Social workers have been asked in some areas to do personal or home care and our involvement has been that, if assessed as appropriate, then workers should carry out these roles with the appropriate training, guidance and equipment specified in Public Health guidance. We are in unprecedented times dealing with an unprecedented situation but we have assisted a number of members to ask for this clarity such that they can get the support and training to enable them to undertake personal care tasks and administer medication. 

Some members have bravely been refusing to undertake social work tasks (home visits, journeys with service users, attending police stations, visiting foster carers and hospitals) that they are assessing as unsafe due to the lack of PPE, and we have supported them during this process.  Employers must be aware of their specific obligations to social workers regarding unsafe work refusal and ensure that such refusals are appropriately handled in full compliance with occupational health and safety legislation. I have been busy writing to Local Authorities emphasising this. The present problem though is that The Employment Rights Act 1996, is not sufficient to deal with the scale of the crisis at hand.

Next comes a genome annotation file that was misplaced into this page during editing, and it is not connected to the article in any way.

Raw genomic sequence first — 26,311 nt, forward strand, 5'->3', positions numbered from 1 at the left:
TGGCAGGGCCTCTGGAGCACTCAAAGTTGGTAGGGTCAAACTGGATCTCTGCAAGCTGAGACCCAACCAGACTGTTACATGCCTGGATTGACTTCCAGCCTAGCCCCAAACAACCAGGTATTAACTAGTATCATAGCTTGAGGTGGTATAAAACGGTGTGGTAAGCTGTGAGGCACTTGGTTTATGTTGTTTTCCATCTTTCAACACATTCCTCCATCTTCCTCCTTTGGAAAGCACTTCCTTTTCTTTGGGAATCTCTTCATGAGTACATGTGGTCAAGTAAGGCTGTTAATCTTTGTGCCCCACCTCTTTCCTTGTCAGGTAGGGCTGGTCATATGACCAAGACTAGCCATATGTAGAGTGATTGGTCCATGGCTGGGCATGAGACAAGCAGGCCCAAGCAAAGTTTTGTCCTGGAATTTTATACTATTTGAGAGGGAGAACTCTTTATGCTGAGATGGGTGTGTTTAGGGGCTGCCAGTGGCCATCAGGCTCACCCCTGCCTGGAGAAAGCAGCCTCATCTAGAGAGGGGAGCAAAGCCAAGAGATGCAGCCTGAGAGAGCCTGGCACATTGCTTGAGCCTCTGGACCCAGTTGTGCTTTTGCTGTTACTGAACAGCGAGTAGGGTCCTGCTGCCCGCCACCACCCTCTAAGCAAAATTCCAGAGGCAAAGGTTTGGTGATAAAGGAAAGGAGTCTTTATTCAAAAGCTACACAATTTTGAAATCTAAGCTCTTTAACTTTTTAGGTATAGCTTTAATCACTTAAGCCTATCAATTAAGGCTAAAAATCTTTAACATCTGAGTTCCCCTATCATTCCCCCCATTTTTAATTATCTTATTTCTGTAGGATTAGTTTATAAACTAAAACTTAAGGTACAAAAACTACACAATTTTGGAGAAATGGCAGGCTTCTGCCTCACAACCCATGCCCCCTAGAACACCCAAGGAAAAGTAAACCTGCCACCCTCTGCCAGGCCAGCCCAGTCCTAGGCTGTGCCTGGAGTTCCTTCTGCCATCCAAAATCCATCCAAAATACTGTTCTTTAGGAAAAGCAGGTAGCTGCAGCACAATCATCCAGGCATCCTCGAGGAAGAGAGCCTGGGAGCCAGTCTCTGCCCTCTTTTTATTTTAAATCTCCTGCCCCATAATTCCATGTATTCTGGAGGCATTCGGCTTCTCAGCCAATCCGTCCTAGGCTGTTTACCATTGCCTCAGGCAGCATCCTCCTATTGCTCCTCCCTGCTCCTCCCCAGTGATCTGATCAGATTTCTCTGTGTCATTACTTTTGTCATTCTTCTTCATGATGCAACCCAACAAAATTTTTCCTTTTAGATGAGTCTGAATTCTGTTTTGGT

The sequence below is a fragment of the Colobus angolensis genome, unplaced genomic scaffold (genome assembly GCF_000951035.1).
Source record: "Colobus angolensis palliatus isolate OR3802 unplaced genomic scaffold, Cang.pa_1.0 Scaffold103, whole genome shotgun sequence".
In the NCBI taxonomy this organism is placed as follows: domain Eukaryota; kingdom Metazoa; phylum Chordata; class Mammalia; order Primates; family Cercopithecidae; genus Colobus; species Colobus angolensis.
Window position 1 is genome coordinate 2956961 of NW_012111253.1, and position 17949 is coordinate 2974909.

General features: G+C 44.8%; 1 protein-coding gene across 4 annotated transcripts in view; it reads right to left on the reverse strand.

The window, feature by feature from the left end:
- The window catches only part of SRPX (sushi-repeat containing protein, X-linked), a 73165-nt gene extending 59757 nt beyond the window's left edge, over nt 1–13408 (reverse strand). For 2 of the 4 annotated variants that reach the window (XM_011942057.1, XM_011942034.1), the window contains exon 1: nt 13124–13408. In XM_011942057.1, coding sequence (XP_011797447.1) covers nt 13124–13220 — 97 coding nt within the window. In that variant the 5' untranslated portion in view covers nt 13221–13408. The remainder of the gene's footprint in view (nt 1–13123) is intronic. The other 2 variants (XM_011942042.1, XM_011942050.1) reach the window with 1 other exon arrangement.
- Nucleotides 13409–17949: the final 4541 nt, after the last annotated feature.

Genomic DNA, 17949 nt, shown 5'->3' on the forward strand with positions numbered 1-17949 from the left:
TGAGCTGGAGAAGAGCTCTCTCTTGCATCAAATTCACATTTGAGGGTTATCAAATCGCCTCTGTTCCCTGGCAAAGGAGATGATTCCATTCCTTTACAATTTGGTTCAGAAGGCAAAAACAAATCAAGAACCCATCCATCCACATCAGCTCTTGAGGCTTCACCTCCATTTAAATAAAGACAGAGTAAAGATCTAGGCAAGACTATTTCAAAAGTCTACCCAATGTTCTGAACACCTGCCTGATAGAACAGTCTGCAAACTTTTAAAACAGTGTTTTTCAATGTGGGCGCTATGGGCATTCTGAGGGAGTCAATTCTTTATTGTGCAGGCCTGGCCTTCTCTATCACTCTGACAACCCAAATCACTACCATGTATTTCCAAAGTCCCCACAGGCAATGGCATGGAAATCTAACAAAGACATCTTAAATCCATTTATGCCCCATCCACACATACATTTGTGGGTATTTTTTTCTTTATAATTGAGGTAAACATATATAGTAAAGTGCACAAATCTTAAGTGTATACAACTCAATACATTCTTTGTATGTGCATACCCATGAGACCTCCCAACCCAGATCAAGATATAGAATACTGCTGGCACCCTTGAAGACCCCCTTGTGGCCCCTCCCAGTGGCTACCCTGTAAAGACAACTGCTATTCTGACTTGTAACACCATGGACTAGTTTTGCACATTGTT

Although normal practices may not be feasible, we know from regular contact with our members that social workers are trying to practice and adapt according to ethical and social work values, despite major challenges. I applaud this for it is still important to act sensibly, professionally and make a difference.  

After the pandemic and the subsequent crisis, society will not be the same as before. As a profession comprising over 100,000 UK registered social workers, consisting of highly skilled professionals, the social work voice will continue to serve the at risk, as before, during, and beyond this crisis. While austerity and cuts in staffing levels and support services make it hard for social workers to do what they know to be best, such tough realities only make the present COVID-19 achievements of resilient social workers all the more extraordinary.

Our social work members continue to be supported by the skilled advice and representation team and I worry about social workers who do not have this skilled protection.  Never before have social workers really needed the support of a union and a professional association who are dedicated and knowledgeable about social work. 

John McGowan, General Secretary, Social Workers Union.  John is also a Programme Tutor, on the social work degree, at the Open University in Scotland. He is an active and registered social worker.